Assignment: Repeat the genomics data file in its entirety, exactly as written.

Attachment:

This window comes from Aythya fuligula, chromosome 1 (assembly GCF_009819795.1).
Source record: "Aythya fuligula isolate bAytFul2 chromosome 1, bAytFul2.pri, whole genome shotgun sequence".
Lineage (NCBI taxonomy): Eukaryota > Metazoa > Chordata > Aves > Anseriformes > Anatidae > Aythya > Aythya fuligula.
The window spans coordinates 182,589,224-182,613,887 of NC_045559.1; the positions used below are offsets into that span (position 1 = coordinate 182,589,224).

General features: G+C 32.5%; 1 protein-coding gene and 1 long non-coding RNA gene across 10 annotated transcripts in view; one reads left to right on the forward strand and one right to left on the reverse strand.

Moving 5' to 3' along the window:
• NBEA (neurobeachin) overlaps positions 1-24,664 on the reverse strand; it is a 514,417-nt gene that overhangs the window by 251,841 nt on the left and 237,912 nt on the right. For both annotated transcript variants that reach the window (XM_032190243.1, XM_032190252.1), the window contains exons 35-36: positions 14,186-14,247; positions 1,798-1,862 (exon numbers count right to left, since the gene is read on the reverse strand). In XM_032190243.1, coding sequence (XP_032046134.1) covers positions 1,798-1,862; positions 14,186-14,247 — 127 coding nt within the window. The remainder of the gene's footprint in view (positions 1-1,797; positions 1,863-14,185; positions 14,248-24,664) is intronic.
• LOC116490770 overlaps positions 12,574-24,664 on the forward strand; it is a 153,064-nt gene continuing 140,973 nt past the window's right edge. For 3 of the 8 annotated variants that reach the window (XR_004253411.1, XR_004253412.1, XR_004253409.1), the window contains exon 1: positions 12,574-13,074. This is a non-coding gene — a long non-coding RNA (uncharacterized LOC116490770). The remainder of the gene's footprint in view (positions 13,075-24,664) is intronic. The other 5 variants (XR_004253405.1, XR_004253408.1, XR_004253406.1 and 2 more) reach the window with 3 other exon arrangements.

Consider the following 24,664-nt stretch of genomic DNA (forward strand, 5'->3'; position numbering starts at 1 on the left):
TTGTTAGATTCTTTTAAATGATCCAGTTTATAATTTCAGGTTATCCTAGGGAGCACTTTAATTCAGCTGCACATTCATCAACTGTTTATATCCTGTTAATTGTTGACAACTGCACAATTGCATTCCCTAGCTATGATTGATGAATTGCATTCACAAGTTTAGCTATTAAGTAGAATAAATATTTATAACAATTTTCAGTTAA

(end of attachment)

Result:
This window comes from Aythya fuligula, chromosome 1 (assembly GCF_009819795.1).
Source record: "Aythya fuligula isolate bAytFul2 chromosome 1, bAytFul2.pri, whole genome shotgun sequence".
Lineage (NCBI taxonomy): Eukaryota > Metazoa > Chordata > Aves > Anseriformes > Anatidae > Aythya > Aythya fuligula.
The window spans coordinates 182,589,224-182,613,887 of NC_045559.1; the positions used below are offsets into that span (position 1 = coordinate 182,589,224).

General features: G+C 32.5%; 1 protein-coding gene and 1 long non-coding RNA gene across 10 annotated transcripts in view; one reads left to right on the forward strand and one right to left on the reverse strand.

Moving 5' to 3' along the window:
• NBEA (neurobeachin) overlaps positions 1-24,664 on the reverse strand; it is a 514,417-nt gene that overhangs the window by 251,841 nt on the left and 237,912 nt on the right. For both annotated transcript variants that reach the window (XM_032190243.1, XM_032190252.1), the window contains exons 35-36: positions 14,186-14,247; positions 1,798-1,862 (exon numbers count right to left, since the gene is read on the reverse strand). In XM_032190243.1, coding sequence (XP_032046134.1) covers positions 1,798-1,862; positions 14,186-14,247 — 127 coding nt within the window. The remainder of the gene's footprint in view (positions 1-1,797; positions 1,863-14,185; positions 14,248-24,664) is intronic.
• LOC116490770 overlaps positions 12,574-24,664 on the forward strand; it is a 153,064-nt gene continuing 140,973 nt past the window's right edge. For 3 of the 8 annotated variants that reach the window (XR_004253411.1, XR_004253412.1, XR_004253409.1), the window contains exon 1: positions 12,574-13,074. This is a non-coding gene — a long non-coding RNA (uncharacterized LOC116490770). The remainder of the gene's footprint in view (positions 13,075-24,664) is intronic. The other 5 variants (XR_004253405.1, XR_004253408.1, XR_004253406.1 and 2 more) reach the window with 3 other exon arrangements.

Consider the following 24,664-nt stretch of genomic DNA (forward strand, 5'->3'; position numbering starts at 1 on the left):
TTGTTAGATTCTTTTAAATGATCCAGTTTATAATTTCAGGTTATCCTAGGGAGCACTTTAATTCAGCTGCACATTCATCAACTGTTTATATCCTGTTAATTGTTGACAACTGCACAATTGCATTCCCTAGCTATGATTGATGAATTGCATTCACAAGTTTAGCTATTAAGTAGAATAAATATTTATAACAATTTTCAGTTAA